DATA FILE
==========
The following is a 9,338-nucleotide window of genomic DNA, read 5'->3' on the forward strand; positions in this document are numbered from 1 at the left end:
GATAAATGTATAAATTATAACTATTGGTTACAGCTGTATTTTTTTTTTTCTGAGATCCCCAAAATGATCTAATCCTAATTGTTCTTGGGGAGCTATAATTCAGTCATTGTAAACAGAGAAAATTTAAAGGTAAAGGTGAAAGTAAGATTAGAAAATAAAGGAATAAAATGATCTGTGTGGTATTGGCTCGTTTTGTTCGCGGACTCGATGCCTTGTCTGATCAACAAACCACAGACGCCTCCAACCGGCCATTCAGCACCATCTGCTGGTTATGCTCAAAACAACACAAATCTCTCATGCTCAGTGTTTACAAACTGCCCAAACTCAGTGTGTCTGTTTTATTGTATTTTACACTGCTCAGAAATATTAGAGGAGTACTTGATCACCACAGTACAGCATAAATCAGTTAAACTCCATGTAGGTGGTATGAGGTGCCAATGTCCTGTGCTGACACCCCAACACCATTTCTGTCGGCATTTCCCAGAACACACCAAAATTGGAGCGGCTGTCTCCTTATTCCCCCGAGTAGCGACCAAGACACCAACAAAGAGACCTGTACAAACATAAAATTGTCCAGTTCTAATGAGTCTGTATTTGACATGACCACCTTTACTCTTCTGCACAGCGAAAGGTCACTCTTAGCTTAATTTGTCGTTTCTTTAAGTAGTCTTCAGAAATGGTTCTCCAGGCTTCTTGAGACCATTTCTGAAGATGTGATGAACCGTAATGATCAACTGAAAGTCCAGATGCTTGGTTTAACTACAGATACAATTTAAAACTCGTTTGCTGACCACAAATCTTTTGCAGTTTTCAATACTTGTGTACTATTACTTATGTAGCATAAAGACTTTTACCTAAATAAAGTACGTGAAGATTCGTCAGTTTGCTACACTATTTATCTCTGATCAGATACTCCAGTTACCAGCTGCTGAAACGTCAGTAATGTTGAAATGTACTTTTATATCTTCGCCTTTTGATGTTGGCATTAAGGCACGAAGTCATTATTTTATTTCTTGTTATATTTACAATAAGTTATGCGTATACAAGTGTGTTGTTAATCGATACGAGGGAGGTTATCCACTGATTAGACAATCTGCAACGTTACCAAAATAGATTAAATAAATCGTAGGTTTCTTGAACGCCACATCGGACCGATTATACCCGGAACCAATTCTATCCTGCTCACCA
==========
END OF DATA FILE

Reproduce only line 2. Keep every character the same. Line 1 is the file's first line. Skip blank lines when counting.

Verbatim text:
GATAAATGTATAAATTATAACTATTGGTTACAGCTGTATTTTTTTTTTTCTGAGATCCCCAAAATGATCTAATCCTAATTGTTCTTGGGGAGCTATAATTCAGTCATTGTAAACAGAGAAAATTTAAAGGTAAAGGTGAAAGTAAGATTAGAAAATAAAGGAATAAAATGATCTGTGTGGTATTGGCTCGTTTTGTTCGCGGACTCGATGCCTTGTCTGATCAACAAACCACAGACGCCTCCAACCGGCCATTCAGCACCATCTGCTGGTTATGCTCAAAACAACACAAATCTCTCATGCTCAGTGTTTACAAACTGCCCAAACTCAGTGTGTCTGTTTTATTGTATTTTACACTGCTCAGAAATATTAGAGGAGTACTTGATCACCACAGTACAGCATAAATCAGTTAAACTCCATGTAGGTGGTATGAGGTGCCAATGTCCTGTGCTGACACCCCAACACCATTTCTGTCGGCATTTCCCAGAACACACCAAAATTGGAGCGGCTGTCTCCTTATTCCCCCGAGTAGCGACCAAGACACCAACAAAGAGACCTGTACAAACATAAAATTGTCCAGTTCTAATGAGTCTGTATTTGACATGACCACCTTTACTCTTCTGCACAGCGAAAGGTCACTCTTAGCTTAATTTGTCGTTTCTTTAAGTAGTCTTCAGAAATGGTTCTCCAGGCTTCTTGAGACCATTTCTGAAGATGTGATGAACCGTAATGATCAACTGAAAGTCCAGATGCTTGGTTTAACTACAGATACAATTTAAAACTCGTTTGCTGACCACAAATCTTTTGCAGTTTTCAATACTTGTGTACTATTACTTATGTAGCATAAAGACTTTTACCTAAATAAAGTACGTGAAGATTCGTCAGTTTGCTACACTATTTATCTCTGATCAGATACTCCAGTTACCAGCTGCTGAAACGTCAGTAATGTTGAAATGTACTTTTATATCTTCGCCTTTTGATGTTGGCATTAAGGCACGAAGTCATTATTTTATTTCTTGTTATATTTACAATAAGTTATGCGTATACAAGTGTGTTGTTAATCGATACGAGGGAGGTTATCCACTGATTAGACAATCTGCAACGTTACCAAAATAGATTAAATAAATCGTAGGTTTCTTGAACGCCACATCGGACCGATTATACCCGGAACCAATTCTATCCTGCTCACCA